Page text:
WebMD Medical News
Laura J. Martin, MD
Nov. 10, 2011 -- Some patients thought to be in a vegetative state may later be assessed to have some level of awareness. Now researchers in Canada say they are able to detect consciousness in these patients cheaply and easily by measuring electrical activity in the brain.
The researchers used a portable electroencephalography (EEG) device to measure brain activity. They found that three of 16 patients thought to be in unconscious vegetative states were able to repeatedly generate EEG responses to two distinct commands, even though they were unable to communicate in any other way.
A 29-year-old man who had suffered a head injury three months earlier and was otherwise uncommunicative "answered" correctly more often than most study participants who had no brain damage.
Study co-researcher Damian Cruse, PhD, of The Brain and Mind Institute at the University of Western Ontario, says EEG testing has the potential to provide more accurate bedside evaluation of patients thought to be in persistent vegetative states.
It may even serve as a way to communicate with patients who seem to be completely unaware but may not be.
But a neurologist who also studies consciousness in vegetative patients remains unconvinced.
"What we have seen is experimental results from small studies and none of these results have been clinically validated," says Nicholas Schiff, MD, of New York City’s Weill Cornell Medical College.
Patients in vegetative states have usually "awoken" from comas, but they are thought to have no conscious awareness. They can usually open and close their eyelids and have periods where they are asleep and awake, but show no other signs of awareness.
When a patient with brain damage has remained in this condition for more than four weeks, they are typically considered to be in a persistent vegetative state. Patients who demonstrate brief periods of awareness are considered to be in a minimally conscious state.
For more than a decade, neurologist Adrian M. Owen, PhD, and colleagues have been studying patients diagnosed as vegetative, first at the University of Cambridge in the U.K. and now at the University of Western Ontario.
In their earlier studies, the researchers used functional MRI to image the brains of vegetative patients, finding that some patients showed evidence of consciousness that could only be identified with the test.
One such patient was a man in his late 20s who had been in a coma for two years following a car accident before entering what was believed to be a persistent vegetative state.
The man appeared to be awake and blinked occasionally, but otherwise showed no signs of awareness.
Owen and colleagues asked him simple questions while his brain was being scanned. They instructed him to imagine playing tennis to answer “yes” to a question and imagine walking around his home to answer “no”.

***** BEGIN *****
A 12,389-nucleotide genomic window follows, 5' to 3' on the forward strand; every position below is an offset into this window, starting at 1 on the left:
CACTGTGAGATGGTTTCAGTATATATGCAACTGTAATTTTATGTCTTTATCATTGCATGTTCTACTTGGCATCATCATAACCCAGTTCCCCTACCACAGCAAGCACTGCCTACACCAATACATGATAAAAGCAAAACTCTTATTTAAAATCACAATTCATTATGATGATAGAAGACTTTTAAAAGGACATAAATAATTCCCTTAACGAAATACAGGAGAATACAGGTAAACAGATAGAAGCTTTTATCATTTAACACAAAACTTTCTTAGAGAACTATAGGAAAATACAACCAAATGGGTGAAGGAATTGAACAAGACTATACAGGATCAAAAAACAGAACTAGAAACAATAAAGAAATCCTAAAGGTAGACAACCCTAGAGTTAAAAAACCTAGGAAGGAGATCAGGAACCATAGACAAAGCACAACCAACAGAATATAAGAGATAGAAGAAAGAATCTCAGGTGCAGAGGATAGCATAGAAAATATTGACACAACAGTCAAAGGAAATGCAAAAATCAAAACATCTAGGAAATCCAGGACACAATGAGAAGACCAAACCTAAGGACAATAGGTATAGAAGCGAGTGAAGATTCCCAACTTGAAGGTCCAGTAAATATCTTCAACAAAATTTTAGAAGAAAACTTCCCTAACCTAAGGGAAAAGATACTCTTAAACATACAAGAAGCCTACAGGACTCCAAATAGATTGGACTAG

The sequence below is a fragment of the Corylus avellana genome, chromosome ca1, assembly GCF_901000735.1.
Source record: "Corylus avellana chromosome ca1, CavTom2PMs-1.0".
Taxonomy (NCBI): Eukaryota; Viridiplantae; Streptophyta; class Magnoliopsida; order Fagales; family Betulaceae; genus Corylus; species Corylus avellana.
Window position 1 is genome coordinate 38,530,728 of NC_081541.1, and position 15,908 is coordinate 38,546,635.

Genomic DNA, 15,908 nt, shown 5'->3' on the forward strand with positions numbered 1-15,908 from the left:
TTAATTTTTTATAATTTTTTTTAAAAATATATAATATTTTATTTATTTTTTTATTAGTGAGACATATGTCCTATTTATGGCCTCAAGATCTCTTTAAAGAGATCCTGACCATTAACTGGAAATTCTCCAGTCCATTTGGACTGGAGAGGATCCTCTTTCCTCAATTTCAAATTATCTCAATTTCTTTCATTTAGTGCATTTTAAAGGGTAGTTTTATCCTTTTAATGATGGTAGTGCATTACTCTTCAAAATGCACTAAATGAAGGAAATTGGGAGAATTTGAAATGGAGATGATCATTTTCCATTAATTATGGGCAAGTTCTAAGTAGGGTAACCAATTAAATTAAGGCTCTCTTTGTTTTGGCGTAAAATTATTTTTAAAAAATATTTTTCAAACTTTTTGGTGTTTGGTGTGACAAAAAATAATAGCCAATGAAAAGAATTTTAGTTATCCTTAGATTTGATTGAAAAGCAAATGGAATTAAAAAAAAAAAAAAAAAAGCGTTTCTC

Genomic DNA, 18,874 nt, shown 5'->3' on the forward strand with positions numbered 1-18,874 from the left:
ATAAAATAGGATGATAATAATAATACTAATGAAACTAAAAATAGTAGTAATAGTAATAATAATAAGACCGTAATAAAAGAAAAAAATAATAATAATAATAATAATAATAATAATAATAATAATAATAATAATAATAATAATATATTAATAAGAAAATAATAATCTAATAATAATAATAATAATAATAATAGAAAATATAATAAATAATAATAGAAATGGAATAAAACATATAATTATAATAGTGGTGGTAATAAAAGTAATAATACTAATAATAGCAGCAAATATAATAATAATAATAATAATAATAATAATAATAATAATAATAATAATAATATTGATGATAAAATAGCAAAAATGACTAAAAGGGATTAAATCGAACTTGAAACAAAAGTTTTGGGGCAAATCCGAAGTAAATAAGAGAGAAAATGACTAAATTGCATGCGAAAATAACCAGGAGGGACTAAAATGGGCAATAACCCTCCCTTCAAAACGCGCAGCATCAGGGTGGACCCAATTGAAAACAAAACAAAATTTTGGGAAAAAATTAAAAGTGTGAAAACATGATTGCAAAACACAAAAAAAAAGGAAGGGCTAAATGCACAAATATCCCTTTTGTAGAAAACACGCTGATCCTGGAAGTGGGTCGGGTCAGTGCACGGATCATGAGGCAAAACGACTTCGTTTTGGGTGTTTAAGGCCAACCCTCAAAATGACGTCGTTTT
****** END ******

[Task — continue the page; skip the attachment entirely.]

They chose the two images because tennis movements activate regions at the top of the brain associated with spatial activities, while navigation activates areas at the base of the brain.
Using MRI, Owen’s group and another research team identified four patients out of 23 tested (17%) who seemed to be able to respond even though they had been diagnosed as being in a vegetative state.
The new study, published in The Lancet Online First, was conducted to determine if EEG testing, which is much cheaper and easier to administer than functional MRI, could also detect awareness in seemingly unaware patients with brain damage.
It included 16 patients thought to be in vegetative states and 12 people who had no brain damage who served as a comparison group.
This time Owen, Cruse, and colleagues used imagery of movements to assess EEG responses, asking patients and healthy study participants to imagine moving their right hand and toes to respond to different commands.
Cruse tells WebMD that three of the patients, or 19%, generated the appropriate EEG responses to the two different commands more times than would have been expected by chance.
One in four of the healthy study participants, the ones with no brain damage, did not do as well, and were not able to consistently generate the appropriate electrical activity patterns.
Schiff says this finding casts serious doubt on the ability of EEG testing to provide meaningful clinical information about the consciousness of patients in vegetative states.
"The fact that only three-fourths of the normal subjects showed the signals suggests to me that the sensitivity of this test would be too poor to even try in the clinical setting," he says.
Schiff agrees that better tools are needed to evaluate consciousness in patients with brain damage who are unresponsive, but he adds that these patients are not being evaluated as aggressively as they should be with existing diagnostic tools.
"It is clear that we are missing -- by a wide margin in some cases -- the level of function of many patients evaluated with bedside exams," he says. "But the real elephant in the room here is that there is absolutely no infrastructure for providing therapies to improve the level of function in these patients. [Vegetative] patients are a forgotten population.”
SOURCES:Cruse, D., The Lancet, Nov. 10, 2011.Damian Cruse, PhD, neurologist, The Brain and Mind Institute, University of Western Ontario, London, Canada.Nicholas D. Schiff, MD, neurologist; director, Laboratory of Cognitive Neuromodulation, Weill Cornell Medical College, New York City.News release, The Lancet Online First.
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